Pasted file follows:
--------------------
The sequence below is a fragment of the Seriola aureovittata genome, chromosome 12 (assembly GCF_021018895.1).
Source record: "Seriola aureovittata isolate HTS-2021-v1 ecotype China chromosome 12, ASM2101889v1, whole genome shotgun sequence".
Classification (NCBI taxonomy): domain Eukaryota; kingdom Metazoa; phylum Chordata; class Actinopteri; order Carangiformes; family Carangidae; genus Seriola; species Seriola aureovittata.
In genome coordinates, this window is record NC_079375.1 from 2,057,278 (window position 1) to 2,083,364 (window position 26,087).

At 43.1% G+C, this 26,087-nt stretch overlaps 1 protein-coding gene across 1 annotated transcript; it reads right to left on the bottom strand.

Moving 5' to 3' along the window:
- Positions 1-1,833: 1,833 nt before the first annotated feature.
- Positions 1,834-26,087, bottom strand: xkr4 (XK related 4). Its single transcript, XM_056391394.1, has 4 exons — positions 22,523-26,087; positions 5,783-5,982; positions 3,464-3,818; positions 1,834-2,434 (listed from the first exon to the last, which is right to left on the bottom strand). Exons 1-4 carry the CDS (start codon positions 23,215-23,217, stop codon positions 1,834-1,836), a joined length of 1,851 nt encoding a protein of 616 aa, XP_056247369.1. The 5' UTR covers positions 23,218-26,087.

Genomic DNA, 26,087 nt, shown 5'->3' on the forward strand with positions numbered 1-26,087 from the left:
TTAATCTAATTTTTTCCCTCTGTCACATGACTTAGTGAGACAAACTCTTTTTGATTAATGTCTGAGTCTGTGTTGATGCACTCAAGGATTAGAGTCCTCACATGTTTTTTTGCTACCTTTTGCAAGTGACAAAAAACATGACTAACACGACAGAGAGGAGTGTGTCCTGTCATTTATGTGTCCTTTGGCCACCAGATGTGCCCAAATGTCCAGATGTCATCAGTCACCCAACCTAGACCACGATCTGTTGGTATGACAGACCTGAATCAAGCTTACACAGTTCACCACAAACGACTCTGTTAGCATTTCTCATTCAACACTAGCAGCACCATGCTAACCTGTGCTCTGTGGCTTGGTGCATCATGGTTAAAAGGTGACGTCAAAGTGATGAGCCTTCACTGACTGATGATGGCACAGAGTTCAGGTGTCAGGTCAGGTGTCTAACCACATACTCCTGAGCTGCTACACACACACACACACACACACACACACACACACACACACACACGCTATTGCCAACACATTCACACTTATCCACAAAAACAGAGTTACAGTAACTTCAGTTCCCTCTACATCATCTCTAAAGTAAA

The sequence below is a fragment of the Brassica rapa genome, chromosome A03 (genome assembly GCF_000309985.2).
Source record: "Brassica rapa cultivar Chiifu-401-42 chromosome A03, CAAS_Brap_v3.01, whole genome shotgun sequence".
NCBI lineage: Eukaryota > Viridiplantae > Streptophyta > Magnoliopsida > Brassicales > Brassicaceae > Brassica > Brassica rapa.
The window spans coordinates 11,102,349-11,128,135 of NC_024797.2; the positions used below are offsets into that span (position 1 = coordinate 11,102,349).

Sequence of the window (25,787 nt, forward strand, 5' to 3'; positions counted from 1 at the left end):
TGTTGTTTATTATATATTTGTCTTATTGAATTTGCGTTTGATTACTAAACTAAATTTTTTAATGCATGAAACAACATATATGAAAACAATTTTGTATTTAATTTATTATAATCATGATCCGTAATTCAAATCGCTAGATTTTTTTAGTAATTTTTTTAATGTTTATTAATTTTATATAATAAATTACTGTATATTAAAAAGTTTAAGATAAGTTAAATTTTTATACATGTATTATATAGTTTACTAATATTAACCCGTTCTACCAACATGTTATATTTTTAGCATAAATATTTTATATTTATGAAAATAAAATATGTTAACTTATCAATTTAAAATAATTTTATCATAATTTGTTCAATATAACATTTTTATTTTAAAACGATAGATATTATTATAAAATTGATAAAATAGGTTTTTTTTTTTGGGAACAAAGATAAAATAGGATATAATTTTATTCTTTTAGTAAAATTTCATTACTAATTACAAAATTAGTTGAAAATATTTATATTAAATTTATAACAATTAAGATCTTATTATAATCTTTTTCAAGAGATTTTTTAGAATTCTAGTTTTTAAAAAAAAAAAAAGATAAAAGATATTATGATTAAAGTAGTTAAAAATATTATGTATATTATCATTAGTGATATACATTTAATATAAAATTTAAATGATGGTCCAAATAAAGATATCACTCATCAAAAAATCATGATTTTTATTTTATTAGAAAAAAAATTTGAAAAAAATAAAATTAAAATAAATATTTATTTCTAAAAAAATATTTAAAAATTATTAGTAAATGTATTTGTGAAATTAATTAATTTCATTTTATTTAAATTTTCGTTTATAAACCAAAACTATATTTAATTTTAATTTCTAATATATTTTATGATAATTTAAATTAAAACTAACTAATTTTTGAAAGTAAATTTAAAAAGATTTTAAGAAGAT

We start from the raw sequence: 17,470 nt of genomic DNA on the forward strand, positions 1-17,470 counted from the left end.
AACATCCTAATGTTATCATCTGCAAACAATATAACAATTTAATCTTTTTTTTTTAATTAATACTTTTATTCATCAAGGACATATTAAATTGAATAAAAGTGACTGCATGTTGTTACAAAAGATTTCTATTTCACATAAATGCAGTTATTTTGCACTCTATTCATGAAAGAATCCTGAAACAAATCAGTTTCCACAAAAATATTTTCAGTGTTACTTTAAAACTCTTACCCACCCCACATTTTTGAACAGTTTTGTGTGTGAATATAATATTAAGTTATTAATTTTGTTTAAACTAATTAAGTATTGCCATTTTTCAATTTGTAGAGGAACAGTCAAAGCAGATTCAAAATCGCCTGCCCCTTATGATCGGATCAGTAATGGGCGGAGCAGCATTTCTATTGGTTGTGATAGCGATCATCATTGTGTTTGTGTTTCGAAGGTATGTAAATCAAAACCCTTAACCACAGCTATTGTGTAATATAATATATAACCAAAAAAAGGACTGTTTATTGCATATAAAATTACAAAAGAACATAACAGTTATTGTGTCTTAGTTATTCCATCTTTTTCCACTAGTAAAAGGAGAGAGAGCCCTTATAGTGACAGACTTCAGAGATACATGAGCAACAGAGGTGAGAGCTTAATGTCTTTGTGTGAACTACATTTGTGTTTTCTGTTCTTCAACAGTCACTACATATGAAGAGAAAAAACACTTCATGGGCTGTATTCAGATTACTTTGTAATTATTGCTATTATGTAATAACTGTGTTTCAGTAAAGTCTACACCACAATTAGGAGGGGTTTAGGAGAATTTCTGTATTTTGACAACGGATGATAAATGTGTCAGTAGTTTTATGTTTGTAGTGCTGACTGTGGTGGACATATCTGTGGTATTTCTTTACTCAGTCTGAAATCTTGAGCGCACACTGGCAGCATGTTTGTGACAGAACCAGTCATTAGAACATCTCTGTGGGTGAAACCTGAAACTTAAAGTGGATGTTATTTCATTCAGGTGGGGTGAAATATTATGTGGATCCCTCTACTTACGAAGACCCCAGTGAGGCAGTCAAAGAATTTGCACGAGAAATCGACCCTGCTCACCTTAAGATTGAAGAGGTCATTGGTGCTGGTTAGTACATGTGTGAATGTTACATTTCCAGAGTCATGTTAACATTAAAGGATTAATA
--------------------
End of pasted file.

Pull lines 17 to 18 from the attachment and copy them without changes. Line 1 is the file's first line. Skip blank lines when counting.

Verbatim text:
We start from the raw sequence: 17,470 nt of genomic DNA on the forward strand, positions 1-17,470 counted from the left end.
AACATCCTAATGTTATCATCTGCAAACAATATAACAATTTAATCTTTTTTTTTTAATTAATACTTTTATTCATCAAGGACATATTAAATTGAATAAAAGTGACTGCATGTTGTTACAAAAGATTTCTATTTCACATAAATGCAGTTATTTTGCACTCTATTCATGAAAGAATCCTGAAACAAATCAGTTTCCACAAAAATATTTTCAGTGTTACTTTAAAACTCTTACCCACCCCACATTTTTGAACAGTTTTGTGTGTGAATATAATATTAAGTTATTAATTTTGTTTAAACTAATTAAGTATTGCCATTTTTCAATTTGTAGAGGAACAGTCAAAGCAGATTCAAAATCGCCTGCCCCTTATGATCGGATCAGTAATGGGCGGAGCAGCATTTCTATTGGTTGTGATAGCGATCATCATTGTGTTTGTGTTTCGAAGGTATGTAAATCAAAACCCTTAACCACAGCTATTGTGTAATATAATATATAACCAAAAAAAGGACTGTTTATTGCATATAAAATTACAAAAGAACATAACAGTTATTGTGTCTTAGTTATTCCATCTTTTTCCACTAGTAAAAGGAGAGAGAGCCCTTATAGTGACAGACTTCAGAGATACATGAGCAACAGAGGTGAGAGCTTAATGTCTTTGTGTGAACTACATTTGTGTTTTCTGTTCTTCAACAGTCACTACATATGAAGAGAAAAAACACTTCATGGGCTGTATTCAGATTACTTTGTAATTATTGCTATTATGTAATAACTGTGTTTCAGTAAAGTCTACACCACAATTAGGAGGGGTTTAGGAGAATTTCTGTATTTTGACAACGGATGATAAATGTGTCAGTAGTTTTATGTTTGTAGTGCTGACTGTGGTGGACATATCTGTGGTATTTCTTTACTCAGTCTGAAATCTTGAGCGCACACTGGCAGCATGTTTGTGACAGAACCAGTCATTAGAACATCTCTGTGGGTGAAACCTGAAACTTAAAGTGGATGTTATTTCATTCAGGTGGGGTGAAATATTATGTGGATCCCTCTACTTACGAAGACCCCAGTGAGGCAGTCAAAGAATTTGCACGAGAAATCGACCCTGCTCACCTTAAGATTGAAGAGGTCATTGGTGCTGGTTAGTACATGTGTGAATGTTACATTTCCAGAGTCATGTTAACATTAAAGGATTAATA